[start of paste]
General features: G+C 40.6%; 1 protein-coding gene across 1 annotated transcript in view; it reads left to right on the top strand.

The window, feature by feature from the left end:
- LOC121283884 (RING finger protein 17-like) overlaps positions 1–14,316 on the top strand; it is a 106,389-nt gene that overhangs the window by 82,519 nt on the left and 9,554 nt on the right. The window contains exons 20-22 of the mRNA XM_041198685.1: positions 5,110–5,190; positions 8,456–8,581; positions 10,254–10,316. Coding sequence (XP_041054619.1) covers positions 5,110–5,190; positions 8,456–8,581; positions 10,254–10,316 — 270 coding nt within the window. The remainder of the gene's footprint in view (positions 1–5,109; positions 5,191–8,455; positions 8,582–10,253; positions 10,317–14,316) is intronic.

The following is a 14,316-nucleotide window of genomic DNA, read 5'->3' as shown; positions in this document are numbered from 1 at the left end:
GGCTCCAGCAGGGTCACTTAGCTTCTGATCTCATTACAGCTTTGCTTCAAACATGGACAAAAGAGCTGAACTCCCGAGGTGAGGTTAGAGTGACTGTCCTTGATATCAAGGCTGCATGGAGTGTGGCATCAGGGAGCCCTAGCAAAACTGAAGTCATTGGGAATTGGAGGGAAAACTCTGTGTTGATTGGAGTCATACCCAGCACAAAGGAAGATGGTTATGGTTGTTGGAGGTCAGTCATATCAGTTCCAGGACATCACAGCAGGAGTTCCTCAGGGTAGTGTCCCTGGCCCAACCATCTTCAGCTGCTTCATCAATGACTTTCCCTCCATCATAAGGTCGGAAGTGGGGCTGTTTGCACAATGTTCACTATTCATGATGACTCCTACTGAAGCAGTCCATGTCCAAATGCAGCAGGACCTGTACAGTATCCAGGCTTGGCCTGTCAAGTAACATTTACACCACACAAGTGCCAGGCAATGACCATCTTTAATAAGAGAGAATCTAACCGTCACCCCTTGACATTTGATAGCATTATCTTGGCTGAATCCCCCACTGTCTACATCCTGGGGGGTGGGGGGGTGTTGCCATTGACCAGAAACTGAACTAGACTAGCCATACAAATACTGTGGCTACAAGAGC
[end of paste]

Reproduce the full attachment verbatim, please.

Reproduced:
General features: G+C 40.6%; 1 protein-coding gene across 1 annotated transcript in view; it reads left to right on the top strand.

The window, feature by feature from the left end:
- LOC121283884 (RING finger protein 17-like) overlaps positions 1–14,316 on the top strand; it is a 106,389-nt gene that overhangs the window by 82,519 nt on the left and 9,554 nt on the right. The window contains exons 20-22 of the mRNA XM_041198685.1: positions 5,110–5,190; positions 8,456–8,581; positions 10,254–10,316. Coding sequence (XP_041054619.1) covers positions 5,110–5,190; positions 8,456–8,581; positions 10,254–10,316 — 270 coding nt within the window. The remainder of the gene's footprint in view (positions 1–5,109; positions 5,191–8,455; positions 8,582–10,253; positions 10,317–14,316) is intronic.

The following is a 14,316-nucleotide window of genomic DNA, read 5'->3' as shown; positions in this document are numbered from 1 at the left end:
GGCTCCAGCAGGGTCACTTAGCTTCTGATCTCATTACAGCTTTGCTTCAAACATGGACAAAAGAGCTGAACTCCCGAGGTGAGGTTAGAGTGACTGTCCTTGATATCAAGGCTGCATGGAGTGTGGCATCAGGGAGCCCTAGCAAAACTGAAGTCATTGGGAATTGGAGGGAAAACTCTGTGTTGATTGGAGTCATACCCAGCACAAAGGAAGATGGTTATGGTTGTTGGAGGTCAGTCATATCAGTTCCAGGACATCACAGCAGGAGTTCCTCAGGGTAGTGTCCCTGGCCCAACCATCTTCAGCTGCTTCATCAATGACTTTCCCTCCATCATAAGGTCGGAAGTGGGGCTGTTTGCACAATGTTCACTATTCATGATGACTCCTACTGAAGCAGTCCATGTCCAAATGCAGCAGGACCTGTACAGTATCCAGGCTTGGCCTGTCAAGTAACATTTACACCACACAAGTGCCAGGCAATGACCATCTTTAATAAGAGAGAATCTAACCGTCACCCCTTGACATTTGATAGCATTATCTTGGCTGAATCCCCCACTGTCTACATCCTGGGGGGTGGGGGGGTGTTGCCATTGACCAGAAACTGAACTAGACTAGCCATACAAATACTGTGGCTACAAGAGC